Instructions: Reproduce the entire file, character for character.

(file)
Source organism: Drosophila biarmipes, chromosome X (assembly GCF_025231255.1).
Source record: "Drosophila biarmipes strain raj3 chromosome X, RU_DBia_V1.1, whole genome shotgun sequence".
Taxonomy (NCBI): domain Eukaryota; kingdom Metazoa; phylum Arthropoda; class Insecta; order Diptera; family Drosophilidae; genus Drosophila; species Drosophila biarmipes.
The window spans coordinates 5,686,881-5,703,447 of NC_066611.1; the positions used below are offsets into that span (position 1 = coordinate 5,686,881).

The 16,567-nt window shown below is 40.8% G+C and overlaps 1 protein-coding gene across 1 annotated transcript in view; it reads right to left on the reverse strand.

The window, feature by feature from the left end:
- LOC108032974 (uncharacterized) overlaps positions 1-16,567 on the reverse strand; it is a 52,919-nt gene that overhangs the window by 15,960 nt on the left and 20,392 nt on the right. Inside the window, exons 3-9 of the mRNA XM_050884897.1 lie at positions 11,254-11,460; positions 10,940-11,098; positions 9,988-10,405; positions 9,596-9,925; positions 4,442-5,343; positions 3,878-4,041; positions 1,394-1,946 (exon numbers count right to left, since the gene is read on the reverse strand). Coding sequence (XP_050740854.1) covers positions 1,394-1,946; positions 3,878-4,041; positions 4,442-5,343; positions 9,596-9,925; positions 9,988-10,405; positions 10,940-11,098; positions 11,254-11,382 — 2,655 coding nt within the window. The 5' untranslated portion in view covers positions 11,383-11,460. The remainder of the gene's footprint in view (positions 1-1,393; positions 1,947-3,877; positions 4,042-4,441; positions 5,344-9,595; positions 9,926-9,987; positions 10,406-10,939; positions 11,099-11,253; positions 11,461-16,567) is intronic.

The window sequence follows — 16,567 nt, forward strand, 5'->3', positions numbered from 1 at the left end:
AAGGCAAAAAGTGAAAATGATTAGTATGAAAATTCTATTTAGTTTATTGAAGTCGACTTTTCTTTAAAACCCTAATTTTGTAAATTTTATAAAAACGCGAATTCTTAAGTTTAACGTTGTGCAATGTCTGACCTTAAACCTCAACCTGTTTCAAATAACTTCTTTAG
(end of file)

Source organism: Drosophila biarmipes, chromosome X (assembly GCF_025231255.1).
Source record: "Drosophila biarmipes strain raj3 chromosome X, RU_DBia_V1.1, whole genome shotgun sequence".
Taxonomy (NCBI): domain Eukaryota; kingdom Metazoa; phylum Arthropoda; class Insecta; order Diptera; family Drosophilidae; genus Drosophila; species Drosophila biarmipes.
The window spans coordinates 5,686,881-5,703,447 of NC_066611.1; the positions used below are offsets into that span (position 1 = coordinate 5,686,881).

The 16,567-nt window shown below is 40.8% G+C and overlaps 1 protein-coding gene across 1 annotated transcript in view; it reads right to left on the reverse strand.

The window, feature by feature from the left end:
- LOC108032974 (uncharacterized) overlaps positions 1-16,567 on the reverse strand; it is a 52,919-nt gene that overhangs the window by 15,960 nt on the left and 20,392 nt on the right. Inside the window, exons 3-9 of the mRNA XM_050884897.1 lie at positions 11,254-11,460; positions 10,940-11,098; positions 9,988-10,405; positions 9,596-9,925; positions 4,442-5,343; positions 3,878-4,041; positions 1,394-1,946 (exon numbers count right to left, since the gene is read on the reverse strand). Coding sequence (XP_050740854.1) covers positions 1,394-1,946; positions 3,878-4,041; positions 4,442-5,343; positions 9,596-9,925; positions 9,988-10,405; positions 10,940-11,098; positions 11,254-11,382 — 2,655 coding nt within the window. The 5' untranslated portion in view covers positions 11,383-11,460. The remainder of the gene's footprint in view (positions 1-1,393; positions 1,947-3,877; positions 4,042-4,441; positions 5,344-9,595; positions 9,926-9,987; positions 10,406-10,939; positions 11,099-11,253; positions 11,461-16,567) is intronic.

The window sequence follows — 16,567 nt, forward strand, 5'->3', positions numbered from 1 at the left end:
AAGGCAAAAAGTGAAAATGATTAGTATGAAAATTCTATTTAGTTTATTGAAGTCGACTTTTCTTTAAAACCCTAATTTTGTAAATTTTATAAAAACGCGAATTCTTAAGTTTAACGTTGTGCAATGTCTGACCTTAAACCTCAACCTGTTTCAAATAACTTCTTTAG